San Francisco: The Arion Press, 2015. Giovan Battista Poletto. 9-5/16 by 6-11/16 inches, 288 pages. The paper is Mohawk Superfine. The text type is Neo Didot, composed and cast on the Monotype by Mackenzie & Harris, printed in black. The display type is Narciss, handset, printed in color. The type was printed by letterpress on a Miller two-color cylinder press. The color photographs were printed by offset lithography, brokered by Susan Schaefer. The binding shows a coat of arms from Lampedusa’s ancestors in the early eighteenth century with a leaping leopard. The edition is limited to 300 copies for sale. New. Item #CNAP102
"The Leopard" is one of the greatest novels of the twentieth century. Its author Giuseppe Tomasi di Lampedusa, who died July 23, 1957, at the age of 60, did not live to see its publication. Although a member of the intellectual elite of Sicily, he published little else and had written the novel only in the last thirty months of his life. The book’s intriguing editorial and publishing history is told in the foreword and appendix by Gioacchino Lanza Tomasi, a relative and the adopted son of Lampedusa, who became his literary heir.
The story of the Prince of Salina is based on the life of Lampedusa’s grandfather, Giulio Fabrizio Tomasi, Prince of Lampedusa, who was a respected amateur astronomer and lived in the grand tradition of his noble forebears, although after his death in 1885 the economic and social status of his family declined. The novel begins with the invasion of Garibaldi’s rebel forces and ends with the aftermath of the death of the Prince and the fraying relationships and lessening prospects of the surviving family members.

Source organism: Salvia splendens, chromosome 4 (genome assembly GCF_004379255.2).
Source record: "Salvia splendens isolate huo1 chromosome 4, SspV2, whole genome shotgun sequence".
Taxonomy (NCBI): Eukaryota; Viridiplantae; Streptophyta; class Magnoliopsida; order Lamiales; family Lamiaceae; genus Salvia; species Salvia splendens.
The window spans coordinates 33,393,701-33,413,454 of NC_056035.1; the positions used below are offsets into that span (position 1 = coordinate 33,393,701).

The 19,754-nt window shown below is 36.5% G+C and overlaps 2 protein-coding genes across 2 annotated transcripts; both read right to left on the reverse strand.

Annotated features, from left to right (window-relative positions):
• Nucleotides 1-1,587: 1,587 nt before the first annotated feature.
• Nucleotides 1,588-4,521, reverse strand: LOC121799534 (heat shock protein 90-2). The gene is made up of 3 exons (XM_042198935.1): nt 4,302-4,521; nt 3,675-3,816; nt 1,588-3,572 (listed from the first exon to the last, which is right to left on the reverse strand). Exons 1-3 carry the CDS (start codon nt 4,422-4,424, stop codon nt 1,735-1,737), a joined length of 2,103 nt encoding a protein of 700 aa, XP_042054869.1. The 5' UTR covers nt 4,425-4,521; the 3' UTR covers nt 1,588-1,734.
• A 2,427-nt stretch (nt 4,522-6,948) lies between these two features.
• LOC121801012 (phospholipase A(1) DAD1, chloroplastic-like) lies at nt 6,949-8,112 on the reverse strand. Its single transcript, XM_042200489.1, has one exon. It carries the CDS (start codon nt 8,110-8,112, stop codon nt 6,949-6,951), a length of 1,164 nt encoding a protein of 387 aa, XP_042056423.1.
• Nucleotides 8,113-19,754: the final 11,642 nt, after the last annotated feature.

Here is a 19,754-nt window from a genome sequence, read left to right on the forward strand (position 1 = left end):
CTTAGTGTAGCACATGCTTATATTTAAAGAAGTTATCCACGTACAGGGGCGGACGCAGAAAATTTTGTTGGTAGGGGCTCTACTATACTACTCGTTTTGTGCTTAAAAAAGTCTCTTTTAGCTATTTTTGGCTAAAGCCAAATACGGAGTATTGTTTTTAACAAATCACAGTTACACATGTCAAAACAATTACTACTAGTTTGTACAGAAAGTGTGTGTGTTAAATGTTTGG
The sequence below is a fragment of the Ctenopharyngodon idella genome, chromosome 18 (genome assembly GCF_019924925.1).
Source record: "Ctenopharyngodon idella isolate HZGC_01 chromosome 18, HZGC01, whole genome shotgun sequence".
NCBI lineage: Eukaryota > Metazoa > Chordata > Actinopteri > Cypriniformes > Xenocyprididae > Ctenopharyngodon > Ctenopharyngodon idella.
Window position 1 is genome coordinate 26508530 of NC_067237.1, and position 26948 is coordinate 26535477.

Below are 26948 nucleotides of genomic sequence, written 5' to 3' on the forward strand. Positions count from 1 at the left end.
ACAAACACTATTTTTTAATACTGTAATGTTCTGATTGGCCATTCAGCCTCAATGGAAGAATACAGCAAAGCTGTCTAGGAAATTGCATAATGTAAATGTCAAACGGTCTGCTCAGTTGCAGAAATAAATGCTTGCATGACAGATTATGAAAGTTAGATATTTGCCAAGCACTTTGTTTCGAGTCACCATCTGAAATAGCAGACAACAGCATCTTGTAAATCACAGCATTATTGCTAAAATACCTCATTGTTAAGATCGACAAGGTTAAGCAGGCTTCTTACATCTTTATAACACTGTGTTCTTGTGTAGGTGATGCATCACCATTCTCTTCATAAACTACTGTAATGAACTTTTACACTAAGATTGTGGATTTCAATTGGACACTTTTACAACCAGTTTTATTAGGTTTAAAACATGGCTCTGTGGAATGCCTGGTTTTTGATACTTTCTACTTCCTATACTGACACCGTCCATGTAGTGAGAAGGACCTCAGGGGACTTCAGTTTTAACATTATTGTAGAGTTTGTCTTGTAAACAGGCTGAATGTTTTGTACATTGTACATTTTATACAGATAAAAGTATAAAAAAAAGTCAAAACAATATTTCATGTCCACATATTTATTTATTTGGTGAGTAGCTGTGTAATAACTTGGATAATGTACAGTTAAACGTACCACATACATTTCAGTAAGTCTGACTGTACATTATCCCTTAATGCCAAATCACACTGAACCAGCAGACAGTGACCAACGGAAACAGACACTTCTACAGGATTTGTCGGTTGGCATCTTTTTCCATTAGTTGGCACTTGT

The novel was attacked from both the left and the right, but was soon recognized internationally for its formal brilliance and subtle view of historical change. The reputation of Lampedusa’s literary masterpiece is equaled by that of its adaptation as a film in 1963. As the eminent film historian David Thomson writes: "Lucchino Visconti's movie of 'The Leopard' is more than fifty years old, and a monument to another age - not just in recapturing the Sicilian aristocracy of the nineteenth century, but as a three-hour spectacle on 70mm film in Technicolor."
During the filming of "The Leopard", a photographer named Giovan Battista Poletto took color photographs on the set. His images are not identical to those in the motion picture Il Gattopardo but show the main characters and key incidents played out at the legendary locations in Sicily. Out of the many photographs taken by Poletto, thirty-two were chosen, to appear throughout the book in proximity to the action, with identifying captions.
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